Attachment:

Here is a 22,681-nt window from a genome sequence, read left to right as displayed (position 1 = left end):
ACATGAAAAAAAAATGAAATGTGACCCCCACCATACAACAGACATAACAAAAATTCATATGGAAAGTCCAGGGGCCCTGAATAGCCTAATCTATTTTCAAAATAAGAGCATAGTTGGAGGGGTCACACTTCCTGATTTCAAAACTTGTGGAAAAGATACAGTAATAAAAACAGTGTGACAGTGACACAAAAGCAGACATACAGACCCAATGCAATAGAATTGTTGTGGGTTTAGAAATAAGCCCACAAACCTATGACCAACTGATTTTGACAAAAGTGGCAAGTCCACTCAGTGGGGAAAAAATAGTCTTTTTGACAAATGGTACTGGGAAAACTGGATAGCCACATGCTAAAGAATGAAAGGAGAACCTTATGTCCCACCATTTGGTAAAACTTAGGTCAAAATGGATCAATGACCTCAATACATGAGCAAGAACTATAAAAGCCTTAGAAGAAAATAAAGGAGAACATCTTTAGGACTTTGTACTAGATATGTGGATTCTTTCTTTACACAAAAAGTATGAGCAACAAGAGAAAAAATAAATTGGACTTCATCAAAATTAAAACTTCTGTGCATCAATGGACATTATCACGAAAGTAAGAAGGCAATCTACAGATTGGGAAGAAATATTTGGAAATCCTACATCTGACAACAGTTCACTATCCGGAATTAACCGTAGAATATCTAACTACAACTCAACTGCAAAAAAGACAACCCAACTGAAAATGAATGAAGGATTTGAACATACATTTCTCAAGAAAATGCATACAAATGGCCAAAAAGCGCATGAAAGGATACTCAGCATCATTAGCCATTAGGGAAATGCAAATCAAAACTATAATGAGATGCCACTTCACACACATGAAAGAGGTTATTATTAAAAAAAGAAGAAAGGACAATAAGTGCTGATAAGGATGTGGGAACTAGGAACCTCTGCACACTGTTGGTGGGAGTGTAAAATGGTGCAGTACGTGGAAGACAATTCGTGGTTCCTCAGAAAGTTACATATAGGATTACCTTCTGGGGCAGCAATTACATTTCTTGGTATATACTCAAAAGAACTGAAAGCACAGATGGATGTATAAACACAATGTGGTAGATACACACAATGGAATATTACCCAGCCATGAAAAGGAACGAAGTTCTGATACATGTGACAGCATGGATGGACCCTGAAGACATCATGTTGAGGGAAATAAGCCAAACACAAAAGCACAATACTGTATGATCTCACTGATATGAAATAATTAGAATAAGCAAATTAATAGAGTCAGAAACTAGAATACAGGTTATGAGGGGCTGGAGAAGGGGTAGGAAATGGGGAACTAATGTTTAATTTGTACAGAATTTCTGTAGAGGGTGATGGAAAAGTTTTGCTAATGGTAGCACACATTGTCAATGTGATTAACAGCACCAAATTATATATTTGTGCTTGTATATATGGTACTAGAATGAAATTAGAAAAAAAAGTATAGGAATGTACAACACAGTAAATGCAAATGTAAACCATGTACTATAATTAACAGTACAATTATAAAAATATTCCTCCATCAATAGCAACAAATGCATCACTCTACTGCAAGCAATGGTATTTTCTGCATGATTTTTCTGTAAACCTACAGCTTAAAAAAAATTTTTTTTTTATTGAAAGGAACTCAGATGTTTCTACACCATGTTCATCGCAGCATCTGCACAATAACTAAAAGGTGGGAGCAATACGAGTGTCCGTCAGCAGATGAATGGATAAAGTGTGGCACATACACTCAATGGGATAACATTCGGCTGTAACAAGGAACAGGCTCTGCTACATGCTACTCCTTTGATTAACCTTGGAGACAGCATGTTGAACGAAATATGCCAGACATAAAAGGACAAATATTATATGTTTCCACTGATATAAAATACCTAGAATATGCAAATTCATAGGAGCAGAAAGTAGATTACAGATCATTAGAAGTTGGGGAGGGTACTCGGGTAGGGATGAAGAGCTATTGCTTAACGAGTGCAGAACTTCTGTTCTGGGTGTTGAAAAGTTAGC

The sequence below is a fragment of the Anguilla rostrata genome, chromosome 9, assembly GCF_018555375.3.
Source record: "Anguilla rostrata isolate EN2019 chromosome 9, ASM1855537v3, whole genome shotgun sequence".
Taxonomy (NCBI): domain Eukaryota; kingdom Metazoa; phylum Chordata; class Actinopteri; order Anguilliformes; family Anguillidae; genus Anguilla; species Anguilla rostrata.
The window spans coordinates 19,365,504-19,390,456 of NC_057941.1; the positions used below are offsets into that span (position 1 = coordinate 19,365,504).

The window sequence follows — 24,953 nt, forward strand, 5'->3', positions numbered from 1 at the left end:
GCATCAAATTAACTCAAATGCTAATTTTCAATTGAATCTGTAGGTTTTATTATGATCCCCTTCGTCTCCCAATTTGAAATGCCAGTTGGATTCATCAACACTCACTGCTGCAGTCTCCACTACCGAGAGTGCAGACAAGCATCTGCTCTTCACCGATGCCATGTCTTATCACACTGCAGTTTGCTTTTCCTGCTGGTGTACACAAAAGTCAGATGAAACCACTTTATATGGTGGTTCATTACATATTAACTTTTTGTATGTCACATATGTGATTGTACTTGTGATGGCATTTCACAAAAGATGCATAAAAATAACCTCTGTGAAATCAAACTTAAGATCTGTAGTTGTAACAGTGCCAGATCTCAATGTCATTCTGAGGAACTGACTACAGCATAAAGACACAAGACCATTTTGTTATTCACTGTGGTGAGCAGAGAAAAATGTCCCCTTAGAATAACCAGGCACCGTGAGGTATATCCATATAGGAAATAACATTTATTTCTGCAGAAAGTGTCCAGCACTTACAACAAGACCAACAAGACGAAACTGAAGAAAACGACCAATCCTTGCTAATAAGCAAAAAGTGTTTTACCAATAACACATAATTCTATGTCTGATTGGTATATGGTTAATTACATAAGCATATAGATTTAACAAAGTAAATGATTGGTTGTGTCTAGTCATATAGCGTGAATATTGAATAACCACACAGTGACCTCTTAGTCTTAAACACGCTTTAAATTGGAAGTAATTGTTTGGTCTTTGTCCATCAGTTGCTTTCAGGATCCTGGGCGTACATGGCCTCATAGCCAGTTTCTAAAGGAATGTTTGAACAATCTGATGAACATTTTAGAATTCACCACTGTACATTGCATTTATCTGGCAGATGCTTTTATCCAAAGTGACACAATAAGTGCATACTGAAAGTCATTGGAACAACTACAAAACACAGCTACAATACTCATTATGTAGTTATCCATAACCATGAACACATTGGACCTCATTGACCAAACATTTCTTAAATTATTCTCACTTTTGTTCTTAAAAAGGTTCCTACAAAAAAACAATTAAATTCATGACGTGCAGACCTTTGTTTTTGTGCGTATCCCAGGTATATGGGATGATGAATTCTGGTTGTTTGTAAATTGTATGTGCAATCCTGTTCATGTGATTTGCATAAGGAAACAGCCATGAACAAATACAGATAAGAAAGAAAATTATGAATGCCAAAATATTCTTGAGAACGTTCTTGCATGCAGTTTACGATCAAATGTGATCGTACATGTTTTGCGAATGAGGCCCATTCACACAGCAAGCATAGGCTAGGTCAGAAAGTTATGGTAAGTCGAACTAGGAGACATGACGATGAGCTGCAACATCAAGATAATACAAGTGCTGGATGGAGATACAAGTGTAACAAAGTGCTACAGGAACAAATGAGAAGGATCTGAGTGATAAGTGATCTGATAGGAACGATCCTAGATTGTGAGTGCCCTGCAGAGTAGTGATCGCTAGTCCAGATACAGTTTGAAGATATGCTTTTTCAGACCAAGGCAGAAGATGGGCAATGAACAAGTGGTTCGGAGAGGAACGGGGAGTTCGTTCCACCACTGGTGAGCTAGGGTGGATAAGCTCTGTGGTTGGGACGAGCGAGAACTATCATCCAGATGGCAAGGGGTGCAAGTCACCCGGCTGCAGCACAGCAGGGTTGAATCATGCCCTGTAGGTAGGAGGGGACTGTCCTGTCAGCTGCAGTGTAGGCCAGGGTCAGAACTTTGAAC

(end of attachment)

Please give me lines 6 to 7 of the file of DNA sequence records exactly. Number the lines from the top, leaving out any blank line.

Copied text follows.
The window spans coordinates 19,365,504-19,390,456 of NC_057941.1; the positions used below are offsets into that span (position 1 = coordinate 19,365,504).

The window sequence follows — 24,953 nt, forward strand, 5'->3', positions numbered from 1 at the left end: